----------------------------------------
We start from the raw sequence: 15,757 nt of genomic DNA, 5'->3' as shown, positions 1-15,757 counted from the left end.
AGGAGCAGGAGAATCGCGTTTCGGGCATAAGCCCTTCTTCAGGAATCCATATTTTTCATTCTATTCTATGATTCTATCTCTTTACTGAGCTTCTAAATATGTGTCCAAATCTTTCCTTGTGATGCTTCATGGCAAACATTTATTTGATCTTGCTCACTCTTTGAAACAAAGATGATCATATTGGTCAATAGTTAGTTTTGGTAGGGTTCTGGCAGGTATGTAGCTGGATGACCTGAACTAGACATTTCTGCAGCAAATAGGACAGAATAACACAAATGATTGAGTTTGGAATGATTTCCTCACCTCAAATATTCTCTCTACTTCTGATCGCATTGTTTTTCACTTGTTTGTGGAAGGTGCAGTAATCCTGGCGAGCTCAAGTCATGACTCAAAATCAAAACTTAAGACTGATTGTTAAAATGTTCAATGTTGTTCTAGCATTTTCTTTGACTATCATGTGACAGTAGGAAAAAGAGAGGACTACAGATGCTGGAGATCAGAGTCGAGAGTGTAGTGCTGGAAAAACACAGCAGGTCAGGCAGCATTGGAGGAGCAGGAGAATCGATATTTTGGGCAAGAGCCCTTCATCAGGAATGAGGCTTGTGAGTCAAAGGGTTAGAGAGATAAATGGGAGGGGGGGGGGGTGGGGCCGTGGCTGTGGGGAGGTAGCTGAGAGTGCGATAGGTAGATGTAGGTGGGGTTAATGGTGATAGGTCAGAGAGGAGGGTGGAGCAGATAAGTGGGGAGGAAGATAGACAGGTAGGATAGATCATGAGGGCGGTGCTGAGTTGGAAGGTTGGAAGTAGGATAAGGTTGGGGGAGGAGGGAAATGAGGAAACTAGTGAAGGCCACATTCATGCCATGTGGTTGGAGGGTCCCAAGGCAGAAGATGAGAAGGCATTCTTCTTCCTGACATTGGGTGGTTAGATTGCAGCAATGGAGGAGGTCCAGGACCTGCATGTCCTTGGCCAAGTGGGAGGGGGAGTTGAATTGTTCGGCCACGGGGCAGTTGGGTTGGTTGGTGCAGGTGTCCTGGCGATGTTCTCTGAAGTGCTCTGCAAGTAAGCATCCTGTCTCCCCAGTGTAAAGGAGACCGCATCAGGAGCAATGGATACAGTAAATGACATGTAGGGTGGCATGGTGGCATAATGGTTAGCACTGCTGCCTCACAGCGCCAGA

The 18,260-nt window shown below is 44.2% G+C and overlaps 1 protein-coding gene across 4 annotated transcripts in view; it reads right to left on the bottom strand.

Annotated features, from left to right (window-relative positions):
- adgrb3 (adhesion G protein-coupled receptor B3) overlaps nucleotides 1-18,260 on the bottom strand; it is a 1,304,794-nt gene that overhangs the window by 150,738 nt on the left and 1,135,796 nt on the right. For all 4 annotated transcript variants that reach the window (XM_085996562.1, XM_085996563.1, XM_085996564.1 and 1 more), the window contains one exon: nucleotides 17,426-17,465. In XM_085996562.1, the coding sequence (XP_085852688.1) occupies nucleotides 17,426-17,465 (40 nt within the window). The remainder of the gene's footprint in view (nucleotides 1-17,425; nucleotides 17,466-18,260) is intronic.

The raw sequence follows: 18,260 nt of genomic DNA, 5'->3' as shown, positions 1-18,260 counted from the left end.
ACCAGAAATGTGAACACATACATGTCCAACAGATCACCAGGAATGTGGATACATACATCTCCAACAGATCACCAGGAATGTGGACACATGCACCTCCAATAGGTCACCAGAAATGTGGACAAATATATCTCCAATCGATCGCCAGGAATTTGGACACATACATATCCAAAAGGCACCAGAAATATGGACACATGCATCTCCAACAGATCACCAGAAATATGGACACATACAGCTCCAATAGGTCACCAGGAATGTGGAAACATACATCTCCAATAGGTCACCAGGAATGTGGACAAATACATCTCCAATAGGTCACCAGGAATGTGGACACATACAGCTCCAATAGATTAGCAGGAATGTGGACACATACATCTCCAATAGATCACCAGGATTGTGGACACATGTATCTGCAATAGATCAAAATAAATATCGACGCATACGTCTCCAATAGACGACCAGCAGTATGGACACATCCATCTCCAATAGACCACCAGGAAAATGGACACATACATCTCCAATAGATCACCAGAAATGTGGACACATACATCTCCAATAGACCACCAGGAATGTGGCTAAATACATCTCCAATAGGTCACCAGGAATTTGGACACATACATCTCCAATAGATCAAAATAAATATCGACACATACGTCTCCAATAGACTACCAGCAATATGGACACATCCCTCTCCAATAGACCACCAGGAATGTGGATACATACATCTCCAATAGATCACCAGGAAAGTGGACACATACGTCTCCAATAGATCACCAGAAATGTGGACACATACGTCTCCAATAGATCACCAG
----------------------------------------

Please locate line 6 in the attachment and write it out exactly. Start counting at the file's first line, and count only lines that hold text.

The raw sequence follows: 18,260 nt of genomic DNA, 5'->3' as shown, positions 1-18,260 counted from the left end.